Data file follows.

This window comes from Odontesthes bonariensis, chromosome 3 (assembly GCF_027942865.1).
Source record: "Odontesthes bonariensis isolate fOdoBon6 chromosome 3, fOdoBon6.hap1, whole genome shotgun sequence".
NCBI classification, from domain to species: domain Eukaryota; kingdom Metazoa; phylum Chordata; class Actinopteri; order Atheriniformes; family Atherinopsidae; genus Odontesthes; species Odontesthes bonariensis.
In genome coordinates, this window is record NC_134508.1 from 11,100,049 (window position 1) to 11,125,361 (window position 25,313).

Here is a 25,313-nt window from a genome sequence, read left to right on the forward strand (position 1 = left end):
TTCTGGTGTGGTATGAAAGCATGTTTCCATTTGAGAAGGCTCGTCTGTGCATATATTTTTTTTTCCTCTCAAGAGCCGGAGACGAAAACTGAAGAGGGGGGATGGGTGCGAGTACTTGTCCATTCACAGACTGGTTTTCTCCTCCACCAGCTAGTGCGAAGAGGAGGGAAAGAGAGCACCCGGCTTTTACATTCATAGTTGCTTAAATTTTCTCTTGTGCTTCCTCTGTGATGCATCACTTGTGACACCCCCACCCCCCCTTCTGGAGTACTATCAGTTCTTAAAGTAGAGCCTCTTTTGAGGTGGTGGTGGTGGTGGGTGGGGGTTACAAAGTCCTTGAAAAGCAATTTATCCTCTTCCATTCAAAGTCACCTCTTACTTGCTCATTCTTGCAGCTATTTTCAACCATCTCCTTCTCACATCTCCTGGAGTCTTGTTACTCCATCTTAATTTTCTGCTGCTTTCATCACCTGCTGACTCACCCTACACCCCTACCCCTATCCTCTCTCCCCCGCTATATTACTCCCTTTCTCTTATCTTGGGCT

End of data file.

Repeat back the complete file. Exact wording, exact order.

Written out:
This window comes from Odontesthes bonariensis, chromosome 3 (assembly GCF_027942865.1).
Source record: "Odontesthes bonariensis isolate fOdoBon6 chromosome 3, fOdoBon6.hap1, whole genome shotgun sequence".
NCBI classification, from domain to species: domain Eukaryota; kingdom Metazoa; phylum Chordata; class Actinopteri; order Atheriniformes; family Atherinopsidae; genus Odontesthes; species Odontesthes bonariensis.
In genome coordinates, this window is record NC_134508.1 from 11,100,049 (window position 1) to 11,125,361 (window position 25,313).

Here is a 25,313-nt window from a genome sequence, read left to right on the forward strand (position 1 = left end):
TTCTGGTGTGGTATGAAAGCATGTTTCCATTTGAGAAGGCTCGTCTGTGCATATATTTTTTTTTCCTCTCAAGAGCCGGAGACGAAAACTGAAGAGGGGGGATGGGTGCGAGTACTTGTCCATTCACAGACTGGTTTTCTCCTCCACCAGCTAGTGCGAAGAGGAGGGAAAGAGAGCACCCGGCTTTTACATTCATAGTTGCTTAAATTTTCTCTTGTGCTTCCTCTGTGATGCATCACTTGTGACACCCCCACCCCCCCTTCTGGAGTACTATCAGTTCTTAAAGTAGAGCCTCTTTTGAGGTGGTGGTGGTGGTGGGTGGGGGTTACAAAGTCCTTGAAAAGCAATTTATCCTCTTCCATTCAAAGTCACCTCTTACTTGCTCATTCTTGCAGCTATTTTCAACCATCTCCTTCTCACATCTCCTGGAGTCTTGTTACTCCATCTTAATTTTCTGCTGCTTTCATCACCTGCTGACTCACCCTACACCCCTACCCCTATCCTCTCTCCCCCGCTATATTACTCCCTTTCTCTTATCTTGGGCT